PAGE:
Suonenjoki farmer Juha Nenonen estimates that on his farm the rate of damage is in the region of 40 per cent.
    Nearly half of his eight-hectare field has already been ruined by the action of field voles. In addition, the little critters have destroyed the gauze sheeting used to cover the sprouts on a five-hectare area.
    The ultimate extent of the devastation will be revealed in the coming weeks. Because of the somewhat chilly spring, not all of the flower buds have sprung up yet.

    2)
    INFESTATION OF STRAWBERRY CULTIVARS WITH SOME PESTS AND DISEASES IN POLAND
    Authors: B.H. Labanowska, A. Bielenin
    Keywords: twospotted spider mite, strawberry mite, mirid bugs, strawberry blossom weevil, grey mould, leaf spot, powdery mildew, Verticillium wilt, crown rot
    Abstract:
    Susceptibility of strawberry cultivars to the most common arthropod pests and diseases was evaluated over 1995-1997. High populations of twospotted spider mite were recorded on Elsanta, Kent, Marmolada and Dana, while cultivars Dukat, Kama, Senga Sengana, Syriusz, Real and Honeyoe were less infested. A rapid expansion of strawberry mite has been observed on the plantations. The most affected cultivars were Kama, Syriusz and Gerida. Low numbers of this mite were recorded on Redgauntlet, Dukat, Marmolada and Senga Sengana cvs. The lowest and the highest percentage of flower buds damaged by strawberry blossom weevil were noted on the medium-early ripening ‘Dana’ and early ripening ‘Kama’, respectively. Damages to flower buds due to strawberry blossom weevil were below the economic threshold for all cultivars tested. Mirid bugs damaged mostly the fruits of ‘Kama’, while cvs Cortina, Dana, Elsanta, Gerida, Kent and Senga Sengana suffered the lowest losses due to this pest. The highest level of grey mould fruit infections was observed on cvs Senga Sengana, Syriusz, Marmolada and Dana. Some cultivars, like Kent and Honeyoe, were only slightly affected. Severe leaf spot symptoms were noted on cvs Kama, Kent, Real and Syriusz, while Dukat, Dana, Honeyoe and Marmolada showed high levels of resistance. The cultivars most susceptible to powdery mildew were Gerida, Elsanta and Marmolada. Some cultivars like Cortina, Dana, Kama and Kent were almost resistant. Verticillium wilt severely damaged strawberries of Elsanta, Gerida, Kent and Syriusz cvs while Senga Sengana, Dukat, Kama and Real were resistant. Crown rot (Phytophthora cactorum), a new disease in Poland, has been found only on two cvs, Elsanta and Honeyoe.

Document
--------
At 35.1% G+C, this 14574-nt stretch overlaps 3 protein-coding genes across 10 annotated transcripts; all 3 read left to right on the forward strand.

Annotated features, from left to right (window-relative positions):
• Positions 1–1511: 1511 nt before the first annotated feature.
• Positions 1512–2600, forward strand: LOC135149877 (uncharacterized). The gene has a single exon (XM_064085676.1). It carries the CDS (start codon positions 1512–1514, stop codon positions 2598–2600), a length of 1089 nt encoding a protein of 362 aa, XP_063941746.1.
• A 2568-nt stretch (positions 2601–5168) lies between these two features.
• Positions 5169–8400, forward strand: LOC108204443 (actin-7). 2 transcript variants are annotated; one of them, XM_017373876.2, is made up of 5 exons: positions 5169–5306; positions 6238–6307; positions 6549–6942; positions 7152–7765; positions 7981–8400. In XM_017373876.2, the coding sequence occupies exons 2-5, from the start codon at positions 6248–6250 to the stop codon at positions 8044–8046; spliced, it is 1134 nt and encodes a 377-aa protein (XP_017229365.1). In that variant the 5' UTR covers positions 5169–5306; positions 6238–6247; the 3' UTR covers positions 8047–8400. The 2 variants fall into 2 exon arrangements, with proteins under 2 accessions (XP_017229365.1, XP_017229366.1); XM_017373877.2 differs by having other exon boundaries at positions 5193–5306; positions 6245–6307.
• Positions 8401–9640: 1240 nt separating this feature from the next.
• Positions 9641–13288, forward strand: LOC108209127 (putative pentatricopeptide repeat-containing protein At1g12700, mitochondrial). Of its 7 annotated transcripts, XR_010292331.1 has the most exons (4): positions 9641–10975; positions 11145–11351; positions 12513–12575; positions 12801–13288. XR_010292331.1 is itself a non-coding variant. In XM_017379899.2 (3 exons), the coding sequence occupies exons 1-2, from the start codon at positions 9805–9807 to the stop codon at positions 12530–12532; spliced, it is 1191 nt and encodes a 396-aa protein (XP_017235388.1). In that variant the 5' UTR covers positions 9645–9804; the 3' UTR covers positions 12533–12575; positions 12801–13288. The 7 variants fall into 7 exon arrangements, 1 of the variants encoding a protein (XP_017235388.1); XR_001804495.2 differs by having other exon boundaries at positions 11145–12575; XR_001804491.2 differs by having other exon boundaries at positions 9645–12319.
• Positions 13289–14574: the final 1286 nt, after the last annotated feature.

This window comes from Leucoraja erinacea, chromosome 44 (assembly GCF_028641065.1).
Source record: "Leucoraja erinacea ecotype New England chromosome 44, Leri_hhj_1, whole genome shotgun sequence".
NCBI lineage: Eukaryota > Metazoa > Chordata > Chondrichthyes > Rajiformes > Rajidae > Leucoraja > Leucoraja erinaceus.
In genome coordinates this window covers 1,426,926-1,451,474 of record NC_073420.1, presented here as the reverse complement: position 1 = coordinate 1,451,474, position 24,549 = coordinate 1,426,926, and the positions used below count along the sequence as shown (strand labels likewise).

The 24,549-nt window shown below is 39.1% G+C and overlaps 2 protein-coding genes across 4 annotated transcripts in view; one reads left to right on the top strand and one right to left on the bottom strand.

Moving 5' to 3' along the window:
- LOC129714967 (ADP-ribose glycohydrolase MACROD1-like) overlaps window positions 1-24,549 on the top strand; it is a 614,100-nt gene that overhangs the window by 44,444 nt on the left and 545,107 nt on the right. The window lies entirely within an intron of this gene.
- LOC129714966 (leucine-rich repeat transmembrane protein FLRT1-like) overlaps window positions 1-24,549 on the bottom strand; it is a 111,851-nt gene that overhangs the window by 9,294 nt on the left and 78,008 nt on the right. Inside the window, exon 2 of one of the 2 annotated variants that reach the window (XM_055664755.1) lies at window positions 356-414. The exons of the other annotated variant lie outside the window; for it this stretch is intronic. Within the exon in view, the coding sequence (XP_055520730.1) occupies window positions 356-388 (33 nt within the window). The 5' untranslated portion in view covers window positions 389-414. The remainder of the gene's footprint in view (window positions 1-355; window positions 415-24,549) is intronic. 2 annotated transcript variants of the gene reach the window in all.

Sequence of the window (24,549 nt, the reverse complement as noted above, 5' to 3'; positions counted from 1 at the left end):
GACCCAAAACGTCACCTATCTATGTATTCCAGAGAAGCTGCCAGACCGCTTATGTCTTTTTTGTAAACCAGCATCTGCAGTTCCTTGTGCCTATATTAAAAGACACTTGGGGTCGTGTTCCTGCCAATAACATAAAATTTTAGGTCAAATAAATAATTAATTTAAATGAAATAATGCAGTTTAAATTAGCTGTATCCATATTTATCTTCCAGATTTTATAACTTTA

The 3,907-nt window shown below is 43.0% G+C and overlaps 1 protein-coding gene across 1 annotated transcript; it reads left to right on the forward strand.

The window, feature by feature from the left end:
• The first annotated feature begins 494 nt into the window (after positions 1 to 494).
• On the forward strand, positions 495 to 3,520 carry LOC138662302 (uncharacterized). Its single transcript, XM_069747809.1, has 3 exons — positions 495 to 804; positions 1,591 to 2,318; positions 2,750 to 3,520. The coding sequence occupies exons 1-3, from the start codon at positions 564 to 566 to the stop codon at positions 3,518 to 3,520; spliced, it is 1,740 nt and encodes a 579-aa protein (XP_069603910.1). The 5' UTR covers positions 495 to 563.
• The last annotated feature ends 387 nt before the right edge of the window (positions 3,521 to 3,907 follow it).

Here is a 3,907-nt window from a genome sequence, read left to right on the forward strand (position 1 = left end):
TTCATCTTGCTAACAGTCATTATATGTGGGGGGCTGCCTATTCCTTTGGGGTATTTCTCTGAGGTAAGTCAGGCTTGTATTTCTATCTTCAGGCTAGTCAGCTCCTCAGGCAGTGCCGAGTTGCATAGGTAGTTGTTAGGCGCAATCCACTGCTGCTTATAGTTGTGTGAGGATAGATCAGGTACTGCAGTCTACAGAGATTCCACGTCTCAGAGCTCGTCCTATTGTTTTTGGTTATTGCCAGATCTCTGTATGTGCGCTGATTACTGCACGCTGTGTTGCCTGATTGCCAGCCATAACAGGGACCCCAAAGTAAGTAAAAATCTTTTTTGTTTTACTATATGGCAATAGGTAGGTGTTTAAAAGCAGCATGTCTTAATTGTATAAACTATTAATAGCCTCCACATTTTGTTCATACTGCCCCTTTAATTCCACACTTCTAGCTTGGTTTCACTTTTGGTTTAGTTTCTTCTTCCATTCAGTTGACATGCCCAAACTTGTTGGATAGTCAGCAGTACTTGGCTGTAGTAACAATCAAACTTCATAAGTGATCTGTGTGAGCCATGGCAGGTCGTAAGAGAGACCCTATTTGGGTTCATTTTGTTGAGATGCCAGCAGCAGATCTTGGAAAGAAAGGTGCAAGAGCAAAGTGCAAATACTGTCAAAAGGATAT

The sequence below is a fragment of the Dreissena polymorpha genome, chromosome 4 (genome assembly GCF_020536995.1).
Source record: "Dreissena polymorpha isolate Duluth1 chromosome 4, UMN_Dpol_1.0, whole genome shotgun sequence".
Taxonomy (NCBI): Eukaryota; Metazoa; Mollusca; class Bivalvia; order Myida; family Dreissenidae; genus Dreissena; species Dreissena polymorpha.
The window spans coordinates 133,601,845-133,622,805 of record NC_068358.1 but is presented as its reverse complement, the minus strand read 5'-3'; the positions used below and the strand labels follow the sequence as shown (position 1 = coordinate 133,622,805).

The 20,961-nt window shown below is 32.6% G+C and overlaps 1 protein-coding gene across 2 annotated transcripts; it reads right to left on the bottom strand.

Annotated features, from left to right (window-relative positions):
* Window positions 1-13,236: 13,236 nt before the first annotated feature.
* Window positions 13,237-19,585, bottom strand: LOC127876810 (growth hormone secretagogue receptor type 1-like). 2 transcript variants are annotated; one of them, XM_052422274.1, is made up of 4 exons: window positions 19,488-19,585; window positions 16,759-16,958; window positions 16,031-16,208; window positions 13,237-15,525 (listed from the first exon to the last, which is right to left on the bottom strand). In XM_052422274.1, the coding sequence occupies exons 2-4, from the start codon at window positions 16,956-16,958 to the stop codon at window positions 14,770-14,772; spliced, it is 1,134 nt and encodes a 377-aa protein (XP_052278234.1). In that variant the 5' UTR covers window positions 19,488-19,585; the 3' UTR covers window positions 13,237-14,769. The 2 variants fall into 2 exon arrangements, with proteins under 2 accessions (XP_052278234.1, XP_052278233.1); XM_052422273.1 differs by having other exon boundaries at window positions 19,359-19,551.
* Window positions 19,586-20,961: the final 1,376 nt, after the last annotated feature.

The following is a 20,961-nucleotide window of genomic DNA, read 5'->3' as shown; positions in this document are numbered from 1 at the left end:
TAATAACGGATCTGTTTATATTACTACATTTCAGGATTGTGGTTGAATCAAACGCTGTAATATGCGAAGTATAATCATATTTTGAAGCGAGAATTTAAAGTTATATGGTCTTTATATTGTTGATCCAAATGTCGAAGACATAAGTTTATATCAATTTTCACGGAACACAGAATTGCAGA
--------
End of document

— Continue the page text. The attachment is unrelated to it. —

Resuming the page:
• June 17, 2009 - 18:11 | Permalink

    Please see the video at http://tinyurl.com/6e37zq

    From this video it is clear that one cannot eat strawberries, no matter how well they have been checked, without also injecting thrips. Thrips are small white bugs that are visible to the eye of a trained observer. The above video shows it all.

  • Isaac Balbin
    June 18, 2009 - 18:14 | Permalink

    Dr Levine: Rabbi Vaya has visited Melbourne, and our strawberries are not afflicted in the manner of the ones shown in that video. One should not make blanket statements for the rest of us.

  • Comments are closed.